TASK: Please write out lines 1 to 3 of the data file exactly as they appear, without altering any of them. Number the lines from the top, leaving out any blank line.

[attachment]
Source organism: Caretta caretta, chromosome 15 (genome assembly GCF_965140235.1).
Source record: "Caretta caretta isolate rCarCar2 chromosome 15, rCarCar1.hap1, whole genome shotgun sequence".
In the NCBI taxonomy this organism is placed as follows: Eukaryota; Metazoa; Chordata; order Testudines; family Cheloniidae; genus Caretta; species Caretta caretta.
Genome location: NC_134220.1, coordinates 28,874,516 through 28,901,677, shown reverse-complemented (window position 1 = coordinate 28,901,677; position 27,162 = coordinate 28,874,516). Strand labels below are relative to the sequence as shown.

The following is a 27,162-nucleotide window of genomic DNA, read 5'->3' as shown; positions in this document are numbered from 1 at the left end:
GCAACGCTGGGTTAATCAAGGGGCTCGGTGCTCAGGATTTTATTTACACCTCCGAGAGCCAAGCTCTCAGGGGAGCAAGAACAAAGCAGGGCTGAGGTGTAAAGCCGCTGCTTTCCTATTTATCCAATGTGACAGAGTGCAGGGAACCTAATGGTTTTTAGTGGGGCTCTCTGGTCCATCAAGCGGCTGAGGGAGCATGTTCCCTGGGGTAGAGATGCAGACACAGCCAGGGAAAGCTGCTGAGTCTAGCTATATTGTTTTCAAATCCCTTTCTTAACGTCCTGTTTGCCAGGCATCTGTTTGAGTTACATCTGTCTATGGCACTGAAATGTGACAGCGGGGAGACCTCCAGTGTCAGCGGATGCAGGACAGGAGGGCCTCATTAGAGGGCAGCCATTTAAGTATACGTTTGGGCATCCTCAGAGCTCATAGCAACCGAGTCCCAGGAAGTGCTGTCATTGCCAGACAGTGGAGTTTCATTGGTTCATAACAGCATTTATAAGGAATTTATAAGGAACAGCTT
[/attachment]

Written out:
Source organism: Caretta caretta, chromosome 15 (genome assembly GCF_965140235.1).
Source record: "Caretta caretta isolate rCarCar2 chromosome 15, rCarCar1.hap1, whole genome shotgun sequence".
In the NCBI taxonomy this organism is placed as follows: Eukaryota; Metazoa; Chordata; order Testudines; family Cheloniidae; genus Caretta; species Caretta caretta.